I can understand how a single bad event may trigger suicidal behavior, but there's something else going on under the surface too.

Maybe he was depressed by the term "Freedom Fries."
posted by LeLiLo at 10:09 AM on February 26, 2003


For French Laundry fans, The French Laundry Cookbook is pretty neat, full of tasty photos and recipes I'll never make.

And if you hate Tony Bourdain, you might enjoy watching A Cook's Tour. He has to eat a lot of nasty stuff.
posted by jennyb at 10:14 AM on February 26, 2003


I just hope it doesn't turn into the Freedom Laundry. (With a name like that, they'd have to relocate to Berkeley.)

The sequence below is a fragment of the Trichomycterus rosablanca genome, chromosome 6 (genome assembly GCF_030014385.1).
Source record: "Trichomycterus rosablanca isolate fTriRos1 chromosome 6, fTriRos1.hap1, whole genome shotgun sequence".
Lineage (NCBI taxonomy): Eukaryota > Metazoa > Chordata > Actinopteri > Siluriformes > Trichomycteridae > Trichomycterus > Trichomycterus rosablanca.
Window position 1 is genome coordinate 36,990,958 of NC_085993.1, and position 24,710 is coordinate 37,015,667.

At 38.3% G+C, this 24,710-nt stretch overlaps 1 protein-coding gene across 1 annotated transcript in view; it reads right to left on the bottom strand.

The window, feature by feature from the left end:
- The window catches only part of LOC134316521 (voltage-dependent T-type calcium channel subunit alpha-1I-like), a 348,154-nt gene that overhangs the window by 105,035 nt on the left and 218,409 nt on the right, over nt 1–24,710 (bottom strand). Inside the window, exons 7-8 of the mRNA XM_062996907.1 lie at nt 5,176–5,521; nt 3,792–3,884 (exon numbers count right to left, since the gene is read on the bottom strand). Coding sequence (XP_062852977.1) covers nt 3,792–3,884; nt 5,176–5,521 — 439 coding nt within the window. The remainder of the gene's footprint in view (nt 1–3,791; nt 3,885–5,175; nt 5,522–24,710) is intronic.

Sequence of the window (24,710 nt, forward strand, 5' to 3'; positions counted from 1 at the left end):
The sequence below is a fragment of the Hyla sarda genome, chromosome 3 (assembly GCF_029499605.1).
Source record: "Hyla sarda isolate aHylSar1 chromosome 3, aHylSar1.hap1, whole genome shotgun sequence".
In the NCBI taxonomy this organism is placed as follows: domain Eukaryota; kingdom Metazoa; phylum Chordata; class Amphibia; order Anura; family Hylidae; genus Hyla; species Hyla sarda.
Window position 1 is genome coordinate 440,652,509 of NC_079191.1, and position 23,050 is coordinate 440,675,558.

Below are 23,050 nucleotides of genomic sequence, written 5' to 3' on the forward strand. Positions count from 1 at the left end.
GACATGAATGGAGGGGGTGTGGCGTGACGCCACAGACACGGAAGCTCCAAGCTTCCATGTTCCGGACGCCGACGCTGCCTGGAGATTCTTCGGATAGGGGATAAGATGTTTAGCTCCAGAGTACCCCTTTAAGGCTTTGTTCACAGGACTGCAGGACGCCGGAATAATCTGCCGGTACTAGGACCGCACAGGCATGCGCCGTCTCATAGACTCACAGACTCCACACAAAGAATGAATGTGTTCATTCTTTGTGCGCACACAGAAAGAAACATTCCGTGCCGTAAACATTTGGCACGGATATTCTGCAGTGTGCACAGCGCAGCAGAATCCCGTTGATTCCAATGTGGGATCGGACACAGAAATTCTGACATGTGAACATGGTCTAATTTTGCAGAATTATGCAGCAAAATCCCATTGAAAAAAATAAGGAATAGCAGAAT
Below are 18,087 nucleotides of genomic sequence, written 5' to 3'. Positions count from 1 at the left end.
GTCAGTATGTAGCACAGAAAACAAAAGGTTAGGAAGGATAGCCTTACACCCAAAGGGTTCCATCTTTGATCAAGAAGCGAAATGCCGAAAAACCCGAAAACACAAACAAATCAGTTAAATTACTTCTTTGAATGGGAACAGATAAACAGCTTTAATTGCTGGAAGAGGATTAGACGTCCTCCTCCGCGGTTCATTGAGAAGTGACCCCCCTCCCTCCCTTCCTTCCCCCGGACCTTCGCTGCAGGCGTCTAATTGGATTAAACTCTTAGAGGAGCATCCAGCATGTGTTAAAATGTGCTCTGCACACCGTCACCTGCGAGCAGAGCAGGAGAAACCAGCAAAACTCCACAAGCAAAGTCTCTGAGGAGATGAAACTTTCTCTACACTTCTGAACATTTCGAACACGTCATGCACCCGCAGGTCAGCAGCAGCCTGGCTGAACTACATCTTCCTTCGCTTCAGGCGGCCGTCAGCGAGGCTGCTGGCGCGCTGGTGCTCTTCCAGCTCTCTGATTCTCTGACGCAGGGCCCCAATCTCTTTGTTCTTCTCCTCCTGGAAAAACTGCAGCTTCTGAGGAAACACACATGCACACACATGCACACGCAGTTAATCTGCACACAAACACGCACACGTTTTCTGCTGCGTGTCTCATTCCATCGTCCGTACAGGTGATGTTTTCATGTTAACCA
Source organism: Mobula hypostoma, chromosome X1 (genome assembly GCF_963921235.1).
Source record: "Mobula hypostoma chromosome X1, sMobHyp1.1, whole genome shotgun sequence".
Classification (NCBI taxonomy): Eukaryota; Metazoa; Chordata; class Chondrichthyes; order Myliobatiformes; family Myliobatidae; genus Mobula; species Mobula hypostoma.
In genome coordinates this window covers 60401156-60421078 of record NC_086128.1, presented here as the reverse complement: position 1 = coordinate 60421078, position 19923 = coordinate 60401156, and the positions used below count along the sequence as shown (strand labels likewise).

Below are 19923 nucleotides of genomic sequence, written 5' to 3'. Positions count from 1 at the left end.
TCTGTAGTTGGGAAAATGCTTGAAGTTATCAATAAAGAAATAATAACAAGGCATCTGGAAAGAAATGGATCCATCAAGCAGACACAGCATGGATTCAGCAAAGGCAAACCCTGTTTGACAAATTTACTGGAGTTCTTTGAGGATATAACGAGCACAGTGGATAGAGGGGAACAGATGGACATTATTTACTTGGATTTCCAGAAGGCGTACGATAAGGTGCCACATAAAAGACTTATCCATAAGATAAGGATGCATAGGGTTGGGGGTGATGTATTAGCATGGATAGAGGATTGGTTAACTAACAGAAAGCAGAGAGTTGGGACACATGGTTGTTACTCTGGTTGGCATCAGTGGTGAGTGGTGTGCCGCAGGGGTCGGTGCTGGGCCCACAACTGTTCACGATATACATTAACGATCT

I think they should have a celebrity chef edition of "Fear Factor." Just imagine: Anthony Bourdain, Mario Batali, Jean-Georges Vongerichten, and Wolfgang Puck bungee-jumping, swimming in shark-infested waters, and being force-fed pigs' rectums. I am *so* there.
posted by Vidiot at 10:20 AM on February 26, 2003


There's a Cook's Tour that goes to the French Laundry, for the best of both worlds.
posted by smackfu at 12:30 PM on February 26, 2003


Weird. I just ran into Bourdain. (We nodded cordially, but that was all.)
posted by Vidiot at 7:48 PM on February 26, 2003


"Lucky we didn't say anything about the dirty knife..."
posted by halonine at 11:38 PM on February 26, 2003